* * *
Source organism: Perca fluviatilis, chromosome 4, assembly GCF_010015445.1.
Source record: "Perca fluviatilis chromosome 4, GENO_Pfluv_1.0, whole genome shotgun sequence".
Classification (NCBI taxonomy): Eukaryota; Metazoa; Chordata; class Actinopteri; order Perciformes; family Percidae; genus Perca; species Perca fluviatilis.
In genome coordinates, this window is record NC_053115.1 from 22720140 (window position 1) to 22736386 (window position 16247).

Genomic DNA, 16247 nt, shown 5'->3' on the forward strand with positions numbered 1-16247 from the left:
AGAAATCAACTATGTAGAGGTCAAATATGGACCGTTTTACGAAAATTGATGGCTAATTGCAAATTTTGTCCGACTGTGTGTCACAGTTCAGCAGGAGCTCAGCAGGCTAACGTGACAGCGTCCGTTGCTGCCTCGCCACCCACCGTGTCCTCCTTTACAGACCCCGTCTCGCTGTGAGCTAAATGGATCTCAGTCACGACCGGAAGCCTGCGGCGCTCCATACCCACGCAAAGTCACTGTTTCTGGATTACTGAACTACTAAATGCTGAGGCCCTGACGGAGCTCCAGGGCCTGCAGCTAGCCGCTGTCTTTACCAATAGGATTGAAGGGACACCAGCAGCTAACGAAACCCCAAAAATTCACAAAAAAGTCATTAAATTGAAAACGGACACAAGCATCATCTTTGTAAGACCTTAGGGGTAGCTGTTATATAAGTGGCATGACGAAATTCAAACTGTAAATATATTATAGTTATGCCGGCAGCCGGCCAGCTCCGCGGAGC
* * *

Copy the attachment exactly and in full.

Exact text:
Source organism: Perca fluviatilis, chromosome 4, assembly GCF_010015445.1.
Source record: "Perca fluviatilis chromosome 4, GENO_Pfluv_1.0, whole genome shotgun sequence".
Classification (NCBI taxonomy): Eukaryota; Metazoa; Chordata; class Actinopteri; order Perciformes; family Percidae; genus Perca; species Perca fluviatilis.
In genome coordinates, this window is record NC_053115.1 from 22720140 (window position 1) to 22736386 (window position 16247).

Genomic DNA, 16247 nt, shown 5'->3' on the forward strand with positions numbered 1-16247 from the left:
AGAAATCAACTATGTAGAGGTCAAATATGGACCGTTTTACGAAAATTGATGGCTAATTGCAAATTTTGTCCGACTGTGTGTCACAGTTCAGCAGGAGCTCAGCAGGCTAACGTGACAGCGTCCGTTGCTGCCTCGCCACCCACCGTGTCCTCCTTTACAGACCCCGTCTCGCTGTGAGCTAAATGGATCTCAGTCACGACCGGAAGCCTGCGGCGCTCCATACCCACGCAAAGTCACTGTTTCTGGATTACTGAACTACTAAATGCTGAGGCCCTGACGGAGCTCCAGGGCCTGCAGCTAGCCGCTGTCTTTACCAATAGGATTGAAGGGACACCAGCAGCTAACGAAACCCCAAAAATTCACAAAAAAGTCATTAAATTGAAAACGGACACAAGCATCATCTTTGTAAGACCTTAGGGGTAGCTGTTATATAAGTGGCATGACGAAATTCAAACTGTAAATATATTATAGTTATGCCGGCAGCCGGCCAGCTCCGCGGAGC